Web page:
- Choose water resistant sunscreens. Not only because of the sweat, but also because of the water that you are going to pour over yourself to reduce body heat and cool the engine.
3 – Avoid going out during the midday hours
We know it’s not always possible, but if you can, try to go out early in the morning, before it gets too hot, or late in the afternoon when the temperature drops. Those times of the day actually bring more advantages: less traffic on roads and encountering wildlife that normally remains hidden.
For early-morning or late-afternoon rides, don’t forget to bring your bike lights, a lightweight cycling vest and arm sleeves such as our Climatik model, as well as a pair of photochromic sunglasses.
4 – Stay hydrated
You will find more information about hydration for cyclists in this post. To stay hydrated, drink water according to your thirst. If you sweat a lot and you are going to spend more than 4-5 hours cycling it is advisable to drink electrolyte water to replenish the lost salts. Sodium is important for people who sweat a lot because its excessive loss can lead to cramps and decreased performance. Bear in mind that sodium, calcium and potassium are essential for muscle contraction.
The problem with high temperatures is that the water in the bidon gets hot very quickly. It hydrates you but does not keep you cool and the drinking experience is unpleasant. Put ice cubes inside and the liquid will stay cold for a little longer. You can also put one of the bidons in the freezer and go out cycling with the frozen water, letting it melt as you go.
5 – Cool down as much as possible
Our engine heats up more than usual at high temperatures, especially during intense efforts, so pouring water over your head, down your legs, arms or back, is completely normal and we strongly recommend it. Do not even think of wasting electrolyte water to cool your body that way and do not take a shower with energy or isotonic drinks unless you want to end up stickier than the tubular glue.
Pro cyclists in competition use ice socks (usually stockings filled with ice). They put them on their backs, almost all the way up. You can do the same. You can ask for an ice refill at a bar on the way and keep using the stockings. You can also use socks, leggings, tights, or even zip seal bags or sandwich bags with holes in them. Fill them with water, put them in the freezer and when you go out, take them out and put them on your back, on your thighs under your bib shorts or in one of your jersey pockets.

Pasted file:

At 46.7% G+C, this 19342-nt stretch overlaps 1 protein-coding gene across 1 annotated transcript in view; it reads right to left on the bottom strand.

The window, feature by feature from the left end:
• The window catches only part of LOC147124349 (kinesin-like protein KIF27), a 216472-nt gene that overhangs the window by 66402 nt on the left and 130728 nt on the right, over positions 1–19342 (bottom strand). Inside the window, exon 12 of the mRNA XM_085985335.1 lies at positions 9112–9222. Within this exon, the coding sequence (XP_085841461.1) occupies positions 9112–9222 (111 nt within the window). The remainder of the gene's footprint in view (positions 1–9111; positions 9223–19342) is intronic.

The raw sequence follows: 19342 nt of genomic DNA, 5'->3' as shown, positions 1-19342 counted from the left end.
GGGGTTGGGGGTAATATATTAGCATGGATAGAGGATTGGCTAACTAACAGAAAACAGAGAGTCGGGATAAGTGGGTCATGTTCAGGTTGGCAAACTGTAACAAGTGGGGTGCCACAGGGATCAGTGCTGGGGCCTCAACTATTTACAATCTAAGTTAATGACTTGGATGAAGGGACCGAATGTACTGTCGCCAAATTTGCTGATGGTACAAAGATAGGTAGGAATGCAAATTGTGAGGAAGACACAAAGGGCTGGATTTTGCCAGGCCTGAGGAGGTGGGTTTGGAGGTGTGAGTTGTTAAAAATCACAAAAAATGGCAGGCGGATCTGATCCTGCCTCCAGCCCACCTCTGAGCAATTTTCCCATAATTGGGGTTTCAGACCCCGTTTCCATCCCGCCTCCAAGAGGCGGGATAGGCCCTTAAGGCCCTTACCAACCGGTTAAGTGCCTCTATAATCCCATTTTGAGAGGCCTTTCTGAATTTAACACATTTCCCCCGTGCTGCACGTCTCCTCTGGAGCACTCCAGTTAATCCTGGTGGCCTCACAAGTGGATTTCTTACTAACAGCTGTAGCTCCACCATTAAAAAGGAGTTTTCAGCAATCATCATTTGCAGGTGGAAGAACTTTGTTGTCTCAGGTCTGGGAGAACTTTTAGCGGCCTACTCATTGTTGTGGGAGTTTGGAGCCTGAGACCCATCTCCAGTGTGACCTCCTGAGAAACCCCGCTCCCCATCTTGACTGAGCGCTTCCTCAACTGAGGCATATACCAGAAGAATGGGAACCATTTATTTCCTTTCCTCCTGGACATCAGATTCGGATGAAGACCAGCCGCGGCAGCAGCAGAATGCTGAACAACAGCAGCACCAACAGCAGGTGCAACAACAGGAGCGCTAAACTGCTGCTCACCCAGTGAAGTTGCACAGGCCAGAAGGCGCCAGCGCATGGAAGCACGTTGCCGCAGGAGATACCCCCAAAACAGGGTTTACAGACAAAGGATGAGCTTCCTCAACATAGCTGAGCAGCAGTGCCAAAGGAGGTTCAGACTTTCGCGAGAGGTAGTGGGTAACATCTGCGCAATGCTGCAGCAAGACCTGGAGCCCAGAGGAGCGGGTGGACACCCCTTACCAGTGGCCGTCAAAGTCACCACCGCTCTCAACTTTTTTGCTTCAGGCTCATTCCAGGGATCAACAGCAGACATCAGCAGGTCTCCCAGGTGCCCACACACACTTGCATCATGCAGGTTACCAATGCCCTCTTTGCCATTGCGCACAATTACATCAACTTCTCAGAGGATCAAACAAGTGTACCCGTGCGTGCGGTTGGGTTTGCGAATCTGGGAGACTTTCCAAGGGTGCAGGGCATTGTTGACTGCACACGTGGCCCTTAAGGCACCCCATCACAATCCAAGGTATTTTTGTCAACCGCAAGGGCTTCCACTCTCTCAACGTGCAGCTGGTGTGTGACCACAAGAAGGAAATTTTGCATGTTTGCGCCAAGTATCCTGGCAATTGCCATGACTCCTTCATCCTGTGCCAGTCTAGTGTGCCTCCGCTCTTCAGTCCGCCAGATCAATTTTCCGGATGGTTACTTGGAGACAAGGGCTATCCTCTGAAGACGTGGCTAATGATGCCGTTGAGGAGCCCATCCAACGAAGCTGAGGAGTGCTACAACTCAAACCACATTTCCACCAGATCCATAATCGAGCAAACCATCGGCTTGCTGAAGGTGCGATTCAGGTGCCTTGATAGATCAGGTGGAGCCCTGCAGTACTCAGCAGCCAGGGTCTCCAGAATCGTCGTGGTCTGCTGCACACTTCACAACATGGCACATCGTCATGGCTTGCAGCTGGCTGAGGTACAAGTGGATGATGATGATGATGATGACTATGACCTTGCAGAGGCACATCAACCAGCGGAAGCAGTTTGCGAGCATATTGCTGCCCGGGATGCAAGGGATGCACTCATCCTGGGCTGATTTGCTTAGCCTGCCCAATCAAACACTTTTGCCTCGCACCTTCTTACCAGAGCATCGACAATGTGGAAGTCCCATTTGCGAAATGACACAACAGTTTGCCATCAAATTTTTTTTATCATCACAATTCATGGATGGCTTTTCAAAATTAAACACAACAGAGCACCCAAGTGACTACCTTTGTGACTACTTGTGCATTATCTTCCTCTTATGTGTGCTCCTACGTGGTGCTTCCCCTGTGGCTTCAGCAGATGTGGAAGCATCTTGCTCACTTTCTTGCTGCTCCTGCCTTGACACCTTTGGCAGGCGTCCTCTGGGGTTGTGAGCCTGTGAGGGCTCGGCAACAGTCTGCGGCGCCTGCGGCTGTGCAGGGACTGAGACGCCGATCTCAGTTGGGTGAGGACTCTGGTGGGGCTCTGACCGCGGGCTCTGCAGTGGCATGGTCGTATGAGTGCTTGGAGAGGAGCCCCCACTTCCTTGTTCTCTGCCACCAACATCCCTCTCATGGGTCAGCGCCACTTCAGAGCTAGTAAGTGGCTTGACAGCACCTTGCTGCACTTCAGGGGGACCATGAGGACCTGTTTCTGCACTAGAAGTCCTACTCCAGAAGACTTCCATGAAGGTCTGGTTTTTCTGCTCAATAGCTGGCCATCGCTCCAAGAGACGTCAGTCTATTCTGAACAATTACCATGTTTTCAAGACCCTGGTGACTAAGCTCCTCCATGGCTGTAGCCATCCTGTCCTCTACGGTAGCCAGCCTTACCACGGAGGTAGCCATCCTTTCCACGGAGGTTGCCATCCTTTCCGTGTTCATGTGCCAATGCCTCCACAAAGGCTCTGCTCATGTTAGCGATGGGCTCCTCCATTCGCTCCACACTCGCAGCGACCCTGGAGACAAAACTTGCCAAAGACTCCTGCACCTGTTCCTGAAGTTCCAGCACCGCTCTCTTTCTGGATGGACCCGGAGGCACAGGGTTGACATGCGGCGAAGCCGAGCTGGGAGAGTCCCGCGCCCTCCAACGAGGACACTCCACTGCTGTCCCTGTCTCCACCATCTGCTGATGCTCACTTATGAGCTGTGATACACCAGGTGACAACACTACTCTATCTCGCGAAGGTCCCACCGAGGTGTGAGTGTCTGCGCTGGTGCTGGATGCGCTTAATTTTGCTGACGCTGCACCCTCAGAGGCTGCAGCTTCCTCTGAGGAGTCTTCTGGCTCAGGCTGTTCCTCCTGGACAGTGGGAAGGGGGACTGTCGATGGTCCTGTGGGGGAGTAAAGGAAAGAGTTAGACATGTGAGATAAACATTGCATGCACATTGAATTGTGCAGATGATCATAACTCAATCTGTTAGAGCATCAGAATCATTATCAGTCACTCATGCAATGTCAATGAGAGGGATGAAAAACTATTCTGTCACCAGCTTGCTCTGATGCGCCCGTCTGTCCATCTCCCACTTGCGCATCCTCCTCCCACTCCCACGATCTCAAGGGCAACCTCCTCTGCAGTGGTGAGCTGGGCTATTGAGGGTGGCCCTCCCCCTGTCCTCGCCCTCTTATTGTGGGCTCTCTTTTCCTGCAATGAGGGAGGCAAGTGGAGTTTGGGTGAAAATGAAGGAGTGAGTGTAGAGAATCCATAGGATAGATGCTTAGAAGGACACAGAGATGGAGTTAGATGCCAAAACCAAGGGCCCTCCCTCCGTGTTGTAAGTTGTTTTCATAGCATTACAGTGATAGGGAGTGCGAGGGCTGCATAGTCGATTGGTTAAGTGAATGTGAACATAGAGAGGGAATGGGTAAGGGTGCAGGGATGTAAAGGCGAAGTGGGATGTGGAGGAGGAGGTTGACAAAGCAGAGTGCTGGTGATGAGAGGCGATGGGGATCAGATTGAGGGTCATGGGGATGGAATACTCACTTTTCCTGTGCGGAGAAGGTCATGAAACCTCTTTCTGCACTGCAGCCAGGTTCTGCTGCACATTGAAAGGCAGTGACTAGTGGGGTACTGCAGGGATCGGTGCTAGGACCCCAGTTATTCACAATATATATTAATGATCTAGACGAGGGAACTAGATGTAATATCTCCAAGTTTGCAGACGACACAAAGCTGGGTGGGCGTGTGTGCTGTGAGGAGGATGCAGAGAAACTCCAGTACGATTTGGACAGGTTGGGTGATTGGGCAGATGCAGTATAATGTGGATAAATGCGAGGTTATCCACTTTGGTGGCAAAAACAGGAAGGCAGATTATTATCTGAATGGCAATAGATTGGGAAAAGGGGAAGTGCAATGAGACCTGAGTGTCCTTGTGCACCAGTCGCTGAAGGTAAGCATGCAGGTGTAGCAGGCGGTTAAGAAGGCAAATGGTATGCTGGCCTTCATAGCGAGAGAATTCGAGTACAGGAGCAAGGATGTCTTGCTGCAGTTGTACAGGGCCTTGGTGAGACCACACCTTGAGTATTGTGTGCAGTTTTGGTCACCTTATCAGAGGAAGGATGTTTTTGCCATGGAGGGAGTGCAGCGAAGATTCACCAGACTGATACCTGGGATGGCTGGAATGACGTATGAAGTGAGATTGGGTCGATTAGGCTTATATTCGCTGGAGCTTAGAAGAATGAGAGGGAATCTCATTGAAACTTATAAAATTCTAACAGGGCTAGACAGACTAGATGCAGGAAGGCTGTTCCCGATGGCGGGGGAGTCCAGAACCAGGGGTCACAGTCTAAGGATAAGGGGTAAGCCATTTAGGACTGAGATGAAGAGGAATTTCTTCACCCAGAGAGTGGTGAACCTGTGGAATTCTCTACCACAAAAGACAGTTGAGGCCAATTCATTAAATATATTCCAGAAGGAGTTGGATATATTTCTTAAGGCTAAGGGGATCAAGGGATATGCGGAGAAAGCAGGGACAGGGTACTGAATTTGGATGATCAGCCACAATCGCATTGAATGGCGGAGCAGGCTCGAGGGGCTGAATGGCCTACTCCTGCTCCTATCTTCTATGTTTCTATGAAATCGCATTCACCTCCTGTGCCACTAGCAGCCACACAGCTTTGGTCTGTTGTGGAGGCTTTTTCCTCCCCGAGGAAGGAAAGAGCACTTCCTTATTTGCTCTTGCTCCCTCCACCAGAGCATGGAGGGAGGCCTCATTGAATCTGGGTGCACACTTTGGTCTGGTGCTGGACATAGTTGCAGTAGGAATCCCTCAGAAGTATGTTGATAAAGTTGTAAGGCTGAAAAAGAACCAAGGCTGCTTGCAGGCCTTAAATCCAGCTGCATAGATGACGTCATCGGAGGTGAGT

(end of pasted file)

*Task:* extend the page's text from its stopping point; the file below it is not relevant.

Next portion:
Keep your cell phone, and anything else that can be damaged by water, protected.
6 – Lower your core temperature
In addition to cooling your body down on the outside, you can also lower your core temperature from the inside. Cold water in the bidons works, but so does iced coffee, an iced drink, a slushy, an ice cream and any given kind of popsicle or ice lolly.
7 – Rehydrate and cool your body
Be careful after the ride as well. A lot of problems after spending many hours under a scorching sun occur later. Drink water or eat it in fruits and vegetables to rehydrate the body, regain strength and replenish salts and minerals lost through sweating.
Lowering the body temperature with a cold shower or bath is very important. It is difficult to endure at first, but cold water helps to stop the engine and prevent it from emitting more heat. You can also go swimming in a pool, sea or river.
Even if you have used sunscreen, apply some cream or cooling lotion to moisturize and nourish the skin.
Finally, we would like to remind you that even if it is not raining and the road is not wet, you should pay extra attention because the asphalt becomes dangerous at high temperatures. If it melts, entering a curve might become treacherous. It can also stick to the tires, causing gravel or rocks to get stuck in them and leading to a puncture. If you get a flat tire, find some shade and keep your chin up.